The Rolls-Royce Cullinan Just Got the Black Badge Treatment
The marque goes after a younger demographic with Its now edgier SUV.
Like the sinister Black Badge versions of the Wraith, Ghost and Dawn, the Cullinan gets the full noir treatment. Pretty much every piece of chrome has been chemically darkened, rather than painted or coated, to give a smokey hue that doesn’t chip or peel.
Up front, that iconic Parthenon grille gets the full Sith treatment, along with the Spirit of Ecstasy hood ornament. The latter has a full-body coating of high gloss black chrome. In fact, chrome around the windows, along the base of the doors, around the trunk and the tailpipes, all goes back to black.
Complimenting this appearance is a set of new 22-inch forged alloys, which will be unique to this Cullinan edition. Whereas the other Black Badge siblings come with carbon-fibre rims, the Cullinan’s portly 6,069-pound heft demands more substantial wheels. Also a first on a production Rolls-Royce are red-painted brake calipers.
See this new Cullinan Black Badge in profile and this new exterior blackening makes the SUV appear visually less top-heavy and lower to the ground. Climb aboard, and the cabin is a sea of high-gloss carbon fibre-trim that stretches across the dash, centre console and doors. A new weaving technique, called Technical Carbon, creates repeating three-dimensional geometric shapes. Before being fitted, the panels get six coats of lacquer and 72 hours of hand-polishing to create that mirror finish.
Equally impressive is the Cullinan’s first, and much-demanded, Starlight headliner, with its 1344 individual twinkling fibre optic ends. And if that isn’t cool enough, there’s also a new “shooting star” feature that randomly uses groups of eight, brighter-white fibre optics to dart across the roof.
Add to all this a love-it-or-hate-it new colour of leather—a mustardy hue called Forge Yellow. With this shade for the seats, inner door pockets, the top of the dash and even the deep-pile wool mats, it’s definitely an acquired taste.
All this would be pure window dressing if it wasn’t for the upgrades in performance, handling and braking that come with the Black Badge spec.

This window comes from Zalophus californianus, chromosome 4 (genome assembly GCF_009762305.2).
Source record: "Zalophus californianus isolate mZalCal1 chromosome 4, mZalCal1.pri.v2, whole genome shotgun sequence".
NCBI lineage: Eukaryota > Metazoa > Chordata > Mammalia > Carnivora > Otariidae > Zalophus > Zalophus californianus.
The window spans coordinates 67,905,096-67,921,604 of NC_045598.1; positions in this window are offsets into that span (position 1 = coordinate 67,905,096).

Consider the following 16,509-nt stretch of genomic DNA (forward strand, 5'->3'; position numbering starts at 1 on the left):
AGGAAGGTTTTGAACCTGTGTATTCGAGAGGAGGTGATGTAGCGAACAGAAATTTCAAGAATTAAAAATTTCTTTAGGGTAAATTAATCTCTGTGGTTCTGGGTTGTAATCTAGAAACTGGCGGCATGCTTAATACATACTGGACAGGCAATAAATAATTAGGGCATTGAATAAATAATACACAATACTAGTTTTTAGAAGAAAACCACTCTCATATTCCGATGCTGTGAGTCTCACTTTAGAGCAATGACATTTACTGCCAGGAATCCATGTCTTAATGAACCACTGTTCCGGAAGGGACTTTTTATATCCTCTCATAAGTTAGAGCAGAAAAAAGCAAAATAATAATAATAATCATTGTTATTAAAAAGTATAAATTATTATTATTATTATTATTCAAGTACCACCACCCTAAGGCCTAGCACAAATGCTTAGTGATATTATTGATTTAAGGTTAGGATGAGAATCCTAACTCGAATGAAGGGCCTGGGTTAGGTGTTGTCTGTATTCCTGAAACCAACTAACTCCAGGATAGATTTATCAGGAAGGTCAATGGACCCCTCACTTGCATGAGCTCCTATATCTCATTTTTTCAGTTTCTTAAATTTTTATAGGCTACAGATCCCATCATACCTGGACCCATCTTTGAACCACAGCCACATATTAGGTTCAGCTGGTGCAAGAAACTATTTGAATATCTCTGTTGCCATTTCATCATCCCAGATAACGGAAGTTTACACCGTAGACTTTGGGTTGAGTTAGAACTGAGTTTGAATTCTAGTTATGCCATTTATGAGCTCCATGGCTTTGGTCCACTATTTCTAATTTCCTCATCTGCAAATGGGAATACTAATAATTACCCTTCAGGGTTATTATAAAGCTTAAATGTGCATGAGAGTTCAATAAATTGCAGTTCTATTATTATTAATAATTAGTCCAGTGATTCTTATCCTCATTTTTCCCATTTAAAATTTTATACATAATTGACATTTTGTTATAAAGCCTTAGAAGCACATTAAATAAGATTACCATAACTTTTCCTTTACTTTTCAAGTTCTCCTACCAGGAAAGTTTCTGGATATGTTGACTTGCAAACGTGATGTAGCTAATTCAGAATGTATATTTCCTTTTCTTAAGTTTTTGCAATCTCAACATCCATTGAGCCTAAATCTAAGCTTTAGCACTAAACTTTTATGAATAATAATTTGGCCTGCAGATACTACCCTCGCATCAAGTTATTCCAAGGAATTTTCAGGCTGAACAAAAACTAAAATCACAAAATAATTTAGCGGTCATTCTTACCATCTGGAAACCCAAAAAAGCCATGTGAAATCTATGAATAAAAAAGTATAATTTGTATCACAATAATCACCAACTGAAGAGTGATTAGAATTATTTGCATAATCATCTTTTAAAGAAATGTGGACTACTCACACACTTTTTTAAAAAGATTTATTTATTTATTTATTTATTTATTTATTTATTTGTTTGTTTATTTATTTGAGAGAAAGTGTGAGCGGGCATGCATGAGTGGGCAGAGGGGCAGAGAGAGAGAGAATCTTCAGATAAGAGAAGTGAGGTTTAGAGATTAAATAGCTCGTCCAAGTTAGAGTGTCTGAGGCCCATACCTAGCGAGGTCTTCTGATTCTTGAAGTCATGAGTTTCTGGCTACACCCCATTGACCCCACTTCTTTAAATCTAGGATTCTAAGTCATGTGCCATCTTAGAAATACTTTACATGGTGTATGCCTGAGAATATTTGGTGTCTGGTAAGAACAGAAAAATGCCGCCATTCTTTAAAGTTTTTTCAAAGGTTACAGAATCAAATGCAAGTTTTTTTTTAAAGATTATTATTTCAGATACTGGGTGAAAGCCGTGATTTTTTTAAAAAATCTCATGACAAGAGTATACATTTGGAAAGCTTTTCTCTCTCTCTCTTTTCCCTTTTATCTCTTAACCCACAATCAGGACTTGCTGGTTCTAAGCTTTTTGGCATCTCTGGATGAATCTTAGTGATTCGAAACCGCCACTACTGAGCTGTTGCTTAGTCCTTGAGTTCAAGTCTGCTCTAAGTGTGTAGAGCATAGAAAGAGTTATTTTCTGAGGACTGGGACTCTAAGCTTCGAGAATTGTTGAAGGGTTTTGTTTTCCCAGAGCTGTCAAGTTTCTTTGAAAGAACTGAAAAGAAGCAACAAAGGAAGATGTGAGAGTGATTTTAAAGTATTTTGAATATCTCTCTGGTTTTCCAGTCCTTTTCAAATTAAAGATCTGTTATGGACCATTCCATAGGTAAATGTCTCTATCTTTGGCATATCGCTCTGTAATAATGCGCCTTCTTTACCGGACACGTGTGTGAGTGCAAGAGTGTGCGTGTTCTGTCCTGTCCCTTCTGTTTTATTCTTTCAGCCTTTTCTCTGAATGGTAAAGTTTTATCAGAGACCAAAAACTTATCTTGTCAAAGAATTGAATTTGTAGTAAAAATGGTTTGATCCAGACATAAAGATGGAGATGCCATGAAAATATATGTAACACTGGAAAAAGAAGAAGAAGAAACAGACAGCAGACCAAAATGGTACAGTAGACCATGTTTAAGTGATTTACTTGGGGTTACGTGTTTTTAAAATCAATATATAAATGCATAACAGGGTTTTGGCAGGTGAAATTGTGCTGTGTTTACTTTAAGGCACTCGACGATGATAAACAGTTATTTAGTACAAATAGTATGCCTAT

The Cullinan’s big 6.75-litre twin-turbo V-12 gets a 29hp (21kW) power boost to take the new output to a nice round 600hp (447kW). The potent V-12 also gets an extra 50Nm of torque to deliver a mighty 900Nm in total. It takes the vehicle’s zero-to-100kmh time down from 5.2 seconds to 4.9 seconds. And hitting the Low button on the transmission stalk will open up the car’s revised exhaust to give a throatier, deeper rumble.
Rolls engineers have also given this new Cullinan tighter suspension to sharpen the handling, while still retaining the SUV’s buttery, magic-carpet ride. There are also changes to the braking system that include new, better heat-dissipating rotors, and reduced brake pedal travel.
All this, it seems, is a result of a new generation of younger, more diverse, self-made buyers requesting a more dynamic, edgier-looking Cullinan, says Martin Fritsches, president of Rolls-Royce Motor Cars America in an exclusive interview with Robb Report.
How young? “The average age of our buyers is now below 40,” says Fritsches. “Many of our Cullinan buyers are in their mid-to-late 30s, even early 20s. And over 60 per cent of buyers are new to the brand. We call it the Cullinan Effect. And right now, one in five of our customers are buying Black Badge models. With the Cullinan Black Badge, we expect the ratio to increase to maybe one-in-three.”
Fritsches notes that dealers are already working with customers to commission Cullinan Black Badge models, and expects the first examples to be delivered early next year. While Moving to the Dark Side will set you back $760,000 + on roads, it certainly seems to be paying off for this 113-year-old brand.